The methods we use to criticize our children help shape the manner in which they describe positive and negative events. “You must therefore be thoughtful when you criticize your child, or yourself in front of your child, for you are shaping his explanatory style about self blame. The first rule is accuracy. Exaggerated blame produces guilt and shame beyond what is necessary to galvanize the child to change. But no blame at all erodes responsibility and nullifies the will to change.” (The optimistic Child, p. 63). Calling our child “lazy” rather than not trying hard today lays the foundation for a pessimistic thinking style.

To measure your child’s current level of pessimism/optimism, Selligman offers a questionnaire (p. 69). By answering basic questions about various events, you can learn how your child currently explains positive and negative events. This will indicate the chances of both current and future depression. A questionnaire is also included (p. 84) to give you an idea of your child’s current level of depression.

The good news is that of all mental disorders, depression is one of the easiest to treat and cure. Even better, is there are proven ways that parents can inoculate children against depression. A basic technique includes teaching children the ABC’s.

Seligman explains how to analyze and cope with difficult events using his “ABC” model. Depression results because when faced with a bad event, we can experience discouragement, frustration, and despondence. The event is not the underlying cause of our depression, but rather the beliefs we have concerning the event. For instance, the ABC model suggests that [A] adversity, creates [B] beliefs, which have [C] consequences. For instance, Your spouse has been distant and distracted lately [A]. You think she doesn’t love me anymore [B]. You become sad and withdrawn [C].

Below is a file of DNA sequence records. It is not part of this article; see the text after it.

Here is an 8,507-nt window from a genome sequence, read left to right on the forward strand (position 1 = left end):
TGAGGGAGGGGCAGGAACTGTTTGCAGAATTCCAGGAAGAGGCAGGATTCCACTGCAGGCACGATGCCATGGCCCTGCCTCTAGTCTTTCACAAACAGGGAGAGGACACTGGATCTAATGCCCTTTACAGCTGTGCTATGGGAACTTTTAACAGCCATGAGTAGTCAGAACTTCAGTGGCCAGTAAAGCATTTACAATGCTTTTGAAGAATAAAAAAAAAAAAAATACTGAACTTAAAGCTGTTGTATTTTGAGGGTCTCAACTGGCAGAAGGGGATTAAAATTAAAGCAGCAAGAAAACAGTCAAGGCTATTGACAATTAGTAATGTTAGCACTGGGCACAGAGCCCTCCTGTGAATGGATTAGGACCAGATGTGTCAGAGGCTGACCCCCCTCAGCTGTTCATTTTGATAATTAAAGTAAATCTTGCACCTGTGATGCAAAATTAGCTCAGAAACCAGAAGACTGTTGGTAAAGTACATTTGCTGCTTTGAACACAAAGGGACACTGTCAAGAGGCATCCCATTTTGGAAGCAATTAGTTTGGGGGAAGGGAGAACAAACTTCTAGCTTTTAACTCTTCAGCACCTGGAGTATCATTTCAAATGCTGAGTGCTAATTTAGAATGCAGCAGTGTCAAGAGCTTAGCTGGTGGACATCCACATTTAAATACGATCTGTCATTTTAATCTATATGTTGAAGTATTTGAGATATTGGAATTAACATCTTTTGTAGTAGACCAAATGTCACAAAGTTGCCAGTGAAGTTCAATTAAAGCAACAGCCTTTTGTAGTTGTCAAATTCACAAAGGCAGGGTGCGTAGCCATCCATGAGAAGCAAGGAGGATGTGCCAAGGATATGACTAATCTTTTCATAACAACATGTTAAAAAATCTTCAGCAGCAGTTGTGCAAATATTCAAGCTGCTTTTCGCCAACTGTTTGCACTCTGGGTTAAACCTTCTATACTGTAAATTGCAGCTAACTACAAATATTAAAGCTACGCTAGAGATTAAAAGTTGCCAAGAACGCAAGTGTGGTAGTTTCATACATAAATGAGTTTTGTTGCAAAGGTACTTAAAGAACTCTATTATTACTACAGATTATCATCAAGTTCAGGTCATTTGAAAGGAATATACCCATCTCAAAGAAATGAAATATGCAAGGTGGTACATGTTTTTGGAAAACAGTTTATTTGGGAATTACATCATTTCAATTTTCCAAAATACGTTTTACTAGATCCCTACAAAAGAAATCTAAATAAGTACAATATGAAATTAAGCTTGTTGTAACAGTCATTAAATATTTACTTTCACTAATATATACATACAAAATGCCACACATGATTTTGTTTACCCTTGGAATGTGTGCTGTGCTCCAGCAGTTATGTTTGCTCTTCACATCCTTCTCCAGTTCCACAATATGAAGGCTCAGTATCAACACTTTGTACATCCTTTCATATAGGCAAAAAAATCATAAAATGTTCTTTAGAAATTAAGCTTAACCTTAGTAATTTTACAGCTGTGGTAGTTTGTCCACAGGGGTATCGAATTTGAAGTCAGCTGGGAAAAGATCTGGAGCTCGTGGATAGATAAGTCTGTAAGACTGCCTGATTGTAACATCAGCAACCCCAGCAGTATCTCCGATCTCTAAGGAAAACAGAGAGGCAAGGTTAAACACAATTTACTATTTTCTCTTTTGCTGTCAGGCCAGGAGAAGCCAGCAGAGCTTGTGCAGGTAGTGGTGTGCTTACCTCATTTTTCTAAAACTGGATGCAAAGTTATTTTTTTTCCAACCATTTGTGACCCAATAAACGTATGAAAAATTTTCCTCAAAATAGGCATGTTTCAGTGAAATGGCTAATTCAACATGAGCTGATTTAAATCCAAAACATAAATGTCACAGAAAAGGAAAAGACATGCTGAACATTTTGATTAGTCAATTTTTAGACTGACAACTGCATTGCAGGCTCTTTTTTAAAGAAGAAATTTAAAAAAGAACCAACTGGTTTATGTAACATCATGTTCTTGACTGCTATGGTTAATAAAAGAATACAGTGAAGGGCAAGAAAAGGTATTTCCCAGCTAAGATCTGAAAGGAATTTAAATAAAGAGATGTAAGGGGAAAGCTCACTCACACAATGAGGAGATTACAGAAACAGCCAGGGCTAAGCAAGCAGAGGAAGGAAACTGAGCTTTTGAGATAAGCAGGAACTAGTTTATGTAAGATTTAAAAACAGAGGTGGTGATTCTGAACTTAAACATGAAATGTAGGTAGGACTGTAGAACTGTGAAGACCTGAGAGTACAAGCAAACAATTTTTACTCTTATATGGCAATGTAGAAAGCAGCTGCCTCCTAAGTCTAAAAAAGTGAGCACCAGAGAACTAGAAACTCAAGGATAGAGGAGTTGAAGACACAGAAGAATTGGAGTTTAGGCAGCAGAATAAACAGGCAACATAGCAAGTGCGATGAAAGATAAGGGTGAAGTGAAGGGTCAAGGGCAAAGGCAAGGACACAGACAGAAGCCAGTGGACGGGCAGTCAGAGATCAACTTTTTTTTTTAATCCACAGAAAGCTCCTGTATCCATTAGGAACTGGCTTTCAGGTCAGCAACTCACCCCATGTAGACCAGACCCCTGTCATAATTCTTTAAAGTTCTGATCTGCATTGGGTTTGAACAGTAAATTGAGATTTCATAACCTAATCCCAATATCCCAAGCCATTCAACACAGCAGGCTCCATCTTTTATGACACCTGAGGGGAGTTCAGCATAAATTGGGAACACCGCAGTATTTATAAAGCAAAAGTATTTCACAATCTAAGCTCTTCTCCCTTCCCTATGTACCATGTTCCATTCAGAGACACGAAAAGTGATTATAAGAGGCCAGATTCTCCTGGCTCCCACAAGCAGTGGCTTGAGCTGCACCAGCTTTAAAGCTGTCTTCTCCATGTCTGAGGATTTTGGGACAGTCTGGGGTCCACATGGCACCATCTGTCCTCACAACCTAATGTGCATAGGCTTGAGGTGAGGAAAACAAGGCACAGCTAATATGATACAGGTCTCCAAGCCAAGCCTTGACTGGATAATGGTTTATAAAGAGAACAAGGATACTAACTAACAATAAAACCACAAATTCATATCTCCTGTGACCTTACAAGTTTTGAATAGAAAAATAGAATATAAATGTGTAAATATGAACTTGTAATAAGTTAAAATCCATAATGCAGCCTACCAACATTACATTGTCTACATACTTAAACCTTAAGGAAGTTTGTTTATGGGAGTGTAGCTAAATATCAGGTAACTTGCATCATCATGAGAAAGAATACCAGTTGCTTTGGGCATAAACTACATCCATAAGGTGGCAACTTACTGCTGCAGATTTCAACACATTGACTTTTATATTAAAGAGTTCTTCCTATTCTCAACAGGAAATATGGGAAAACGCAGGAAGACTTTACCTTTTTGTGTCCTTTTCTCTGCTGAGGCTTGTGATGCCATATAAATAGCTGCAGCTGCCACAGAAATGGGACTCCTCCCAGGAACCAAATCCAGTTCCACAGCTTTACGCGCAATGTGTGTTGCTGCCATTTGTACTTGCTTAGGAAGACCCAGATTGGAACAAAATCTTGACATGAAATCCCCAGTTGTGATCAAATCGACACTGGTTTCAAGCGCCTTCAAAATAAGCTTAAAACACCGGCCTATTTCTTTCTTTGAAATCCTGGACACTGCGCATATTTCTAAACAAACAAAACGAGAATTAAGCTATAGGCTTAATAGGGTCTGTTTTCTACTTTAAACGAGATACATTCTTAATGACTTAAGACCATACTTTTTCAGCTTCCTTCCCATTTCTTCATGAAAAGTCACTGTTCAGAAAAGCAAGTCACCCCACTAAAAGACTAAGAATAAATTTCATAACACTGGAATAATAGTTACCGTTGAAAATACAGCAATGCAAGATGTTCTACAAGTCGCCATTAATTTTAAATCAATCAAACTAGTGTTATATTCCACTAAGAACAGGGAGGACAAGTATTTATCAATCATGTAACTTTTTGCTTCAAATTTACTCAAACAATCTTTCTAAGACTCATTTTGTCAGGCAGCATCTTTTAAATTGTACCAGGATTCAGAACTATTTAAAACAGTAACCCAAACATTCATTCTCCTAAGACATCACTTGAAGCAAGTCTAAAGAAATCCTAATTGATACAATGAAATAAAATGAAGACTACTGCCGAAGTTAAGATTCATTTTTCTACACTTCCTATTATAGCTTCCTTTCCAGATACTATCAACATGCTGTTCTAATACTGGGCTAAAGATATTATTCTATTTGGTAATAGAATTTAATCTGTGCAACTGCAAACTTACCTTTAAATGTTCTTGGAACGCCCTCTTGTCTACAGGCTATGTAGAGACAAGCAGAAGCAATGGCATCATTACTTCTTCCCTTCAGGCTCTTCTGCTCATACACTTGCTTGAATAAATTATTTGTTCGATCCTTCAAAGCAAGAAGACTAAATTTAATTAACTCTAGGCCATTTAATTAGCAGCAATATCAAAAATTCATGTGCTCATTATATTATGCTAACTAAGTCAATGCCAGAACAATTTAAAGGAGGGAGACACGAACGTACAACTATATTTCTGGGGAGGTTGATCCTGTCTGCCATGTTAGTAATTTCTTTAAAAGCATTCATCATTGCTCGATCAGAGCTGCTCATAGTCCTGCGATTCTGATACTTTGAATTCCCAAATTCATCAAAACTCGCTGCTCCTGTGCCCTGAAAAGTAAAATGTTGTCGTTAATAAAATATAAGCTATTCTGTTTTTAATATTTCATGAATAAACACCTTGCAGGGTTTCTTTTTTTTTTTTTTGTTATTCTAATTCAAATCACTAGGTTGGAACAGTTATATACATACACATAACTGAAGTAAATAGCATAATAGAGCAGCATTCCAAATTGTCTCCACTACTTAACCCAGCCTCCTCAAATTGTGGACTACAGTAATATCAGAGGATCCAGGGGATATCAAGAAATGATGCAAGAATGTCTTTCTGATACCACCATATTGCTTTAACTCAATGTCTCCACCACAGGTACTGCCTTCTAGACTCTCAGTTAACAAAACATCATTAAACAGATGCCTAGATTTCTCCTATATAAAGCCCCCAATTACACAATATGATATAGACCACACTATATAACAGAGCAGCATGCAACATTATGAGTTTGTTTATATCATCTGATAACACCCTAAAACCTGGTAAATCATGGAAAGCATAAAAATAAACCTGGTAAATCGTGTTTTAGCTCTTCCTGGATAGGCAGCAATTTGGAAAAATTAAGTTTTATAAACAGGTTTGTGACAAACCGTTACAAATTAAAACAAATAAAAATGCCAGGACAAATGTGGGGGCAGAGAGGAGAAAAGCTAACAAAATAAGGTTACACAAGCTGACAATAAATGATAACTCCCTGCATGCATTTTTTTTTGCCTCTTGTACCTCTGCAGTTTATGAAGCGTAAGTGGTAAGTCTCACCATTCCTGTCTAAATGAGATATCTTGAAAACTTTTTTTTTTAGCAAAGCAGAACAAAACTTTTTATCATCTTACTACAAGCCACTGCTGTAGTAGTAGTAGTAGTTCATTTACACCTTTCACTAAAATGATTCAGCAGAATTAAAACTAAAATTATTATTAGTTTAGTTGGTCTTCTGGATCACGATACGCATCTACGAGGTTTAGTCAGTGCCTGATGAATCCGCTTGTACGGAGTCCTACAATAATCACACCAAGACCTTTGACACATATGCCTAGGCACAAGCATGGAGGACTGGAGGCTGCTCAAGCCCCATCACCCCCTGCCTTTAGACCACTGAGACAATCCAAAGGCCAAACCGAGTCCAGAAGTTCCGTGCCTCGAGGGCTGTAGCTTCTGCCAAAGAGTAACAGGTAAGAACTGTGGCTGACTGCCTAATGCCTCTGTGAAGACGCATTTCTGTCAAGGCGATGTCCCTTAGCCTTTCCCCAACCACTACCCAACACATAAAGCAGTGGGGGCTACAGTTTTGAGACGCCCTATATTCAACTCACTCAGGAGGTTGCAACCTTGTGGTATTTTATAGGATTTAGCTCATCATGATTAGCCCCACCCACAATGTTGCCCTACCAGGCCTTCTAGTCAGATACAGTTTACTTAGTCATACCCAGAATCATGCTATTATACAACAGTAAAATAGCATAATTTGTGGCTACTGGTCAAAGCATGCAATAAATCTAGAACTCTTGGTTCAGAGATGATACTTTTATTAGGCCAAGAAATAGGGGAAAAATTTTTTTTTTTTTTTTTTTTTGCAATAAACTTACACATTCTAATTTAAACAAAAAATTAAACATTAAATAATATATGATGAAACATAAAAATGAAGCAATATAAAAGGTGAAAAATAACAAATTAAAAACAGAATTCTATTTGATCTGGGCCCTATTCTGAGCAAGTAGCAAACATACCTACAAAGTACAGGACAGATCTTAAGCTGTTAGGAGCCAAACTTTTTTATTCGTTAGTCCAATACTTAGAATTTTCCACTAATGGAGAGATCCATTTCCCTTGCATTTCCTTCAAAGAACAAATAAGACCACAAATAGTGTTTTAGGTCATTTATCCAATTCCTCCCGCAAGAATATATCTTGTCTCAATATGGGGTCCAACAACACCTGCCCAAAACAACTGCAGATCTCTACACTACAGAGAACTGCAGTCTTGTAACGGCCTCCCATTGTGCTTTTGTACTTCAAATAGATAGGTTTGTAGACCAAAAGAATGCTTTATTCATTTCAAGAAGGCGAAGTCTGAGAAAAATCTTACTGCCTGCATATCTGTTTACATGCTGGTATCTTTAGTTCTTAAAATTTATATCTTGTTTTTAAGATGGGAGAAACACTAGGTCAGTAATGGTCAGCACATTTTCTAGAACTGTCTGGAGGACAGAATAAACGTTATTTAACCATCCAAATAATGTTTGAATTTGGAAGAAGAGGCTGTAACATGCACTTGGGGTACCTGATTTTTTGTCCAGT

Now, if you consider the ABC model and factor in the typical behavior of a pessimist (to globalize, internalize, and over generalize), it becomes clear how the [B] step can turn a mild setback into a major depression. By helping children find alternate methods to their beliefs (as in the example above, perhaps my spouse is stressed at work), we begin to alter pessimistic thinking styles, increase self-esteem, and reduce depression. Children are shown external situations and analyze the belief stage. Then, by looking at their own explanatory style (permanent, temporary, pervasive, specific, personal, and impersonal), they begin to examine their own adverse events by finding alternate explanations.

When the ABC skills are acquired; DE is introduced. Disputation [D] involves analyzing the [B] step, and energization [E] has the child look at the overall effects of the exercise.

The book is excellent and has numerous exercises, role-play scenarios, teaching aids, and research data to aid in the understanding and teaching our children optimism. It not only presents a case against depression (as being the epidemic of our time), but also provides proven method to reduce depression.